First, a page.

Former Attorney General Eric Holder could have your state in his crosshairs in 2018—as he leads a campaign with the potential to paint the map blue for the next decade.
Democrats have played catchup in state legislative races since the Republican wave eight years ago. And they are well aware that how states draw maps, based on the 2020 Census, could determine which party controls the U.S. House of Representatives and most state legislatures for years to come.
Enter Holder and the group he chairs, the National Democratic Redistricting Committee.
The organization is focused on overhauling those maps and fighting the “gerrymandering” that in some cases favors Republicans. The goal is to back state Democratic candidates who could have a say in drawing new districts after 2020. Holder, while also mulling a 2020 presidential run, is now targeting a dozen states—four of which are expected to gain at least one congressional seat after the Census. Former President Barack Obama, Holder’s old boss, has also lent his name to the effort.
“In many states, governors and state senators elected to four-year terms will still be in office when new maps are drawn in 2021,” NDRC spokesman Patrick Rodenbush told Fox News. “That makes this a crucial year for redistricting.”
'In many states, governors and state senators elected to four-year terms will still be in office when new maps are drawn in 2021. That makes this a crucial year for redistricting.'
The organization, which The Wall Street Journal reported will spend $35 million on campaigns and litigation in 2018, claims “the system is rigged” in favor of Republicans because of gerrymandering.
The Democratic Legislative Campaign Committee is spending another $35 million for 2018; and Forward Majority, a Democratic super PAC, plans to spend more than $20 million on state legislative ads, the Journal reported.
Despite a controversial tenure as attorney general, Holder is considering a presidential run in 2020 and visited the first-in-the-nation primary state of New Hampshire last week. While there, he kept the door open to a White House run, but tried to focus his remarks on his redistricting mission. “Politicians are picking their voters as opposed to citizens choosing who their representatives are going to be,” he complained.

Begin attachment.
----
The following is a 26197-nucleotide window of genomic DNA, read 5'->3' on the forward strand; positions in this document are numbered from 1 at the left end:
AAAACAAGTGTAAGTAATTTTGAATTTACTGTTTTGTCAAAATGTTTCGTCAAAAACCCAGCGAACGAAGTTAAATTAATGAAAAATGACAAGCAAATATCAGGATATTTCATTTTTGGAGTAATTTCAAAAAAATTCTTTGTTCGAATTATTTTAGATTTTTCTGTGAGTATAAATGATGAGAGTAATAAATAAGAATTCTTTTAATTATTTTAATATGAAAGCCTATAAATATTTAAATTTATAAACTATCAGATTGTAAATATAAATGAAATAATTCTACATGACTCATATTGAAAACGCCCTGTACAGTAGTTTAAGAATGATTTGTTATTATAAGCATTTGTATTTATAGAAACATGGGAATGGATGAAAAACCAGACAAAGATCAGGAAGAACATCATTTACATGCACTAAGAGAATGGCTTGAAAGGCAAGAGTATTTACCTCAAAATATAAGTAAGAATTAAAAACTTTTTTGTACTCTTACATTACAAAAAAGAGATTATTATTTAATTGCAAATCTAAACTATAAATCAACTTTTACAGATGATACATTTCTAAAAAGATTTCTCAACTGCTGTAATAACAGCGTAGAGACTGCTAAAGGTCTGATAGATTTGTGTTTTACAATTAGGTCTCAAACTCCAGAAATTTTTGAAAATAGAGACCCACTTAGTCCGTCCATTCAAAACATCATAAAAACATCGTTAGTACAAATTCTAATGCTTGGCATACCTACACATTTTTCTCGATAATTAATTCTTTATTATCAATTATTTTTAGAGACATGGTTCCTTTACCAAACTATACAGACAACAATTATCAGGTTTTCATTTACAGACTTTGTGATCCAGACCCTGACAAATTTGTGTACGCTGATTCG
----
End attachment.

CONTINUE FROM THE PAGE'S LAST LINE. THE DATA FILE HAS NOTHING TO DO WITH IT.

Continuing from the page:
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So where is Holder waging this battle?
The group is particularly active in Texas, which is expected to gain up to three U.S. House seats after the 2020 Census, targeting gubernatorial and state legislative races there.
Holder’s group is also eyeing the always-crucial battleground of Florida, which it anticipates will gain two congressional seats after 2020; Colorado, which the group identifies as likely to gain one congressional seat after the Census; and Georgia, a state Democrats tried unsuccessfully to flip in the 2016 presidential race.
Holder last month cheered the Democratic gubernatorial primary victory in Georgia by Stacey Abrams, issuing a statement saying, “If elected, she has pledged to continue her fight for voting rights, including by vetoing gerrymandered districts when new lines are drawn in 2021.”